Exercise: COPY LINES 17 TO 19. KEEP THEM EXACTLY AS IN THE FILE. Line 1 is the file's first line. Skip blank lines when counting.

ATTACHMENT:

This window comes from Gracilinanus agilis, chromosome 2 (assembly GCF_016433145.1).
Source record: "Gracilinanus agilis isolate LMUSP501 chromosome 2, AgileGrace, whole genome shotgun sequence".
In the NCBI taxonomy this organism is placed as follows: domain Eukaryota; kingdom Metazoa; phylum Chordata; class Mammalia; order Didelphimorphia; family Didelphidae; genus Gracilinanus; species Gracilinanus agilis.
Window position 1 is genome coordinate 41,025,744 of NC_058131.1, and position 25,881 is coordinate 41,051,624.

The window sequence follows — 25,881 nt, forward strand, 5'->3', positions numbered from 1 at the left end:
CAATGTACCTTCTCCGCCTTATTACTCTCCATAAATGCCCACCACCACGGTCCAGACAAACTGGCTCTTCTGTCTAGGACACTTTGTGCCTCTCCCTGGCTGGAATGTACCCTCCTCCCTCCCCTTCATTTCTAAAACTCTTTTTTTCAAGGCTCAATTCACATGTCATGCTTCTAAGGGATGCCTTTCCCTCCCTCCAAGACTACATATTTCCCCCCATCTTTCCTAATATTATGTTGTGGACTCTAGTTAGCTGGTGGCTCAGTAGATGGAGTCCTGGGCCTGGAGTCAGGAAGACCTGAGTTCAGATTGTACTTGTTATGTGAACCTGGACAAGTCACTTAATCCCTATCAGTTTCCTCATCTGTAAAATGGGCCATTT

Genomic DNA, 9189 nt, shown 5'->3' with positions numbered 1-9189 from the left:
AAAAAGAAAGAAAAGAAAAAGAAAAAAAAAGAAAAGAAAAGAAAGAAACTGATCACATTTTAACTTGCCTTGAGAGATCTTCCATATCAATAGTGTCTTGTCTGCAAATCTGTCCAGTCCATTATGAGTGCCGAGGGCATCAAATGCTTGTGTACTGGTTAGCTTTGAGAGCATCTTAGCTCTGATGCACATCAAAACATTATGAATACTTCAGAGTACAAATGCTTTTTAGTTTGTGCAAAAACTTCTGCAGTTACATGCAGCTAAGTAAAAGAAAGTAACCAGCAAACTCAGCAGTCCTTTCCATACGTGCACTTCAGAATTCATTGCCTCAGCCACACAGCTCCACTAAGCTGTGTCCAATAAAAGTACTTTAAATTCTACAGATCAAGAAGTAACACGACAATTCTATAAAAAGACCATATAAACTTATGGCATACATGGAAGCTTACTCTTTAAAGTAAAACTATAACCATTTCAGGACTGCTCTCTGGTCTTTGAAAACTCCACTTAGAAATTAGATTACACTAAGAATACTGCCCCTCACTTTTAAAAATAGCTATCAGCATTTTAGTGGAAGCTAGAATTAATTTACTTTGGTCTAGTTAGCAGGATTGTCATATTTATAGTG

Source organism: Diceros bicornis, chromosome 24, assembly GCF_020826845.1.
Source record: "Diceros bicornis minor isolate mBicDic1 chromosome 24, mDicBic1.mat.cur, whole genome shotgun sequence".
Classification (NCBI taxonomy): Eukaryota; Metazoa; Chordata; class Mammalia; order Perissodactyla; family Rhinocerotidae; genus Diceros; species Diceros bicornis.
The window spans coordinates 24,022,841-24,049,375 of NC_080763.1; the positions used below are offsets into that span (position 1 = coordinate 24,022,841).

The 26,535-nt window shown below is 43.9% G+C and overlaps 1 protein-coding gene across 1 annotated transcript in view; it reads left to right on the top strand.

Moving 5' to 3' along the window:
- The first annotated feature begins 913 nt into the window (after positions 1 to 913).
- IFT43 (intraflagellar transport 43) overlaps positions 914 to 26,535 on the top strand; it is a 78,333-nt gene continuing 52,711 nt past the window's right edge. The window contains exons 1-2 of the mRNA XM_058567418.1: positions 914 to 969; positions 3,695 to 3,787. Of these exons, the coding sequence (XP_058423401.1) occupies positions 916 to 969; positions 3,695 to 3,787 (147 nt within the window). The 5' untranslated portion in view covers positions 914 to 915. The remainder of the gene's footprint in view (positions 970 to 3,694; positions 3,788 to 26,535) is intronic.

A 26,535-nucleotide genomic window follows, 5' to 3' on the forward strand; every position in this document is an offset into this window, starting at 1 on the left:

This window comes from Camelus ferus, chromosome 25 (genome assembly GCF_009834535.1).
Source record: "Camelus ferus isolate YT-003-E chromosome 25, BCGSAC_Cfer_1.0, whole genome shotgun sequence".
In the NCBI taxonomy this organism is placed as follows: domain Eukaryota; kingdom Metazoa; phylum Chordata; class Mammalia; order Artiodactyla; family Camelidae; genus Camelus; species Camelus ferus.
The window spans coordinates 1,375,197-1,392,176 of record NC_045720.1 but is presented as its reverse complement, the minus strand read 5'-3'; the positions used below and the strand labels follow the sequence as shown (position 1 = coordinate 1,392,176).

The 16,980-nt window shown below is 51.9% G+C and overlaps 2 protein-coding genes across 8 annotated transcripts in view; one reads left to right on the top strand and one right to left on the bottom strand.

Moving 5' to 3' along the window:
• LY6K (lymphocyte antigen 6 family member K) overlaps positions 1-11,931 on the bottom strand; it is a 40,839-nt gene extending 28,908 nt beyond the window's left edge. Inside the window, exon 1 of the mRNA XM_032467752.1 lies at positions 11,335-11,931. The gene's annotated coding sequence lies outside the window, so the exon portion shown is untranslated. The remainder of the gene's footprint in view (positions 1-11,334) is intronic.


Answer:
A 26,535-nucleotide genomic window follows, 5' to 3' on the forward strand; every position in this document is an offset into this window, starting at 1 on the left:

This window comes from Camelus ferus, chromosome 25 (genome assembly GCF_009834535.1).
Source record: "Camelus ferus isolate YT-003-E chromosome 25, BCGSAC_Cfer_1.0, whole genome shotgun sequence".